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Old 03-26-2013, 11:22 PM   #1
drjjunior
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Default First all grain

I made a half batch (2.5 gallons) last night and I used 5 lbs of golden wheat grain and .3 lbs of carapil. I believe, I might be mistaken. But either way my beer is a dirty brown color. I understand the dirty cloudy look. I can deal with that later but the brown color was unexpected. Are wheat beers usually a mud brown color

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Old 03-26-2013, 11:48 PM   #2
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What is "golden wheat grain"? What is the Lovibond of both of those? That will determine your color.


Regardless, I would let it be and see how it turns out. Who knows.

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Old 03-27-2013, 01:22 AM   #3
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The golden wheat. Is a grain at my shop that I picked out of the few other wheat grains they had. I'm thinking that maybe the carapils might have darkened the color too. I hope everything works out

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Old 03-27-2013, 02:35 AM   #4
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Yeah....it could be a guessing game without knowing the lovibond for everything. I bet it will wind up fine though!

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Old 03-27-2013, 03:42 AM   #5
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Carapils has minimal to no effect on color when used at 5% or less. I'm not sure what golden wheat is. I typically use white wheat when making wheat beers and get a light golden/straw like color wort and beer.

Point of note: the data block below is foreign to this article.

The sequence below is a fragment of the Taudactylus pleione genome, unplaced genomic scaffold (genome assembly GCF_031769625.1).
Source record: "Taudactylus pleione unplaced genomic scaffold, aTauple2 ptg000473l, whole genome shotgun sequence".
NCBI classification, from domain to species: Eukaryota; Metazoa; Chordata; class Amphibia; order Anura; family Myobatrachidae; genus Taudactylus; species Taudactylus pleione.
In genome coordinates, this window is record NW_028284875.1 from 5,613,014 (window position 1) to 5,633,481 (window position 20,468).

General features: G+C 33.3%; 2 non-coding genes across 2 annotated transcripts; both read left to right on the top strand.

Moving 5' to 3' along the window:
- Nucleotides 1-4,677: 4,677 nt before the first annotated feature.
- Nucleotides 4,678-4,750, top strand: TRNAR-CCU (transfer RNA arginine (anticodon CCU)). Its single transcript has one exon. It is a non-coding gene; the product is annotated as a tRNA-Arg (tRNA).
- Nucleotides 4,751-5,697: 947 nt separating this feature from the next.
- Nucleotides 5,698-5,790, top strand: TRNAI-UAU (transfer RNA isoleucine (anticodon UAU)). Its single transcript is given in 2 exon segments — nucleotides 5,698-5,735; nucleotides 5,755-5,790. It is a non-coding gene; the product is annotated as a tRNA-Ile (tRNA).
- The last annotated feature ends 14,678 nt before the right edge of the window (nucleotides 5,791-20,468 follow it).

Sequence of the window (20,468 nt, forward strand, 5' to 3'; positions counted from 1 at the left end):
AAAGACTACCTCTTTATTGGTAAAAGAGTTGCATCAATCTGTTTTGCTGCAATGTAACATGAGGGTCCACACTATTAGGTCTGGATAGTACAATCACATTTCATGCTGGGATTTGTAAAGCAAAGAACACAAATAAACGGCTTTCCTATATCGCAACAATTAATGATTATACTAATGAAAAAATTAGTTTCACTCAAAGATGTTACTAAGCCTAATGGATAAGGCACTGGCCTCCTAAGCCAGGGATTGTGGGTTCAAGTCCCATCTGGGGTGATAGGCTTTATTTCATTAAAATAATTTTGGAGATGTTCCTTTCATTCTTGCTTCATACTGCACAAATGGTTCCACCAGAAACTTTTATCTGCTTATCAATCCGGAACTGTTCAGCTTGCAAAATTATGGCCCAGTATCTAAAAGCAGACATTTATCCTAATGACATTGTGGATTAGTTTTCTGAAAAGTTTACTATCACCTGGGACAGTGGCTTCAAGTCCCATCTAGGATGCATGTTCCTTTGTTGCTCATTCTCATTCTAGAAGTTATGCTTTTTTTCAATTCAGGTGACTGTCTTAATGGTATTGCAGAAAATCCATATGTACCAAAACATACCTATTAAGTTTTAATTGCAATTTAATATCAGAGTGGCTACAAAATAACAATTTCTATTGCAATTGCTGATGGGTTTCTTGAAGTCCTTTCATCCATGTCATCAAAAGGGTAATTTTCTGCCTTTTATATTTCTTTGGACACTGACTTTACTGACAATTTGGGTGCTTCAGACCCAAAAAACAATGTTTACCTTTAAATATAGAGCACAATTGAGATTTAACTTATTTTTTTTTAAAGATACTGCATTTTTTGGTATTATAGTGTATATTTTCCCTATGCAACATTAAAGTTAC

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Old 03-27-2013, 06:21 AM   #6
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Thanks. It carapils was 5.2% and what is lovibond

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Old 03-27-2013, 11:33 AM   #7
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Hold on for a moment, though. What sort of gravity did you get? AFAIK, some wheat malts aren't self-converting (not enough enzymes), and unmalted wheat won't convert at all, so if your grain bill is as given, you may not have converted enough starch to make a fermentable wort. Did you check the diastatic power of this 'golden wheat' ahead of time?

Also, wheat (whether malted or unmalted) has no hull to speak of, which means it won't form a grain bed by itself. Did you add rice hulls to the mash, and if not, did you have any trouble with sparging?

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Old 03-27-2013, 12:44 PM   #8
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Lovibond is a scale used to measure color. Grains are sometimes labeled with their degrees Lovibond, A dark roasted grain will be 500L. Regular 2-row will be around 2L. Wheat malts are usually 2-4L, from what I've seen, and Carapils is under 3L. So neither would have contributed to a brown SRM (standard reference method). This is the color system used to measure the color of finished beer and malts as well, which closely matches Lovibond colors.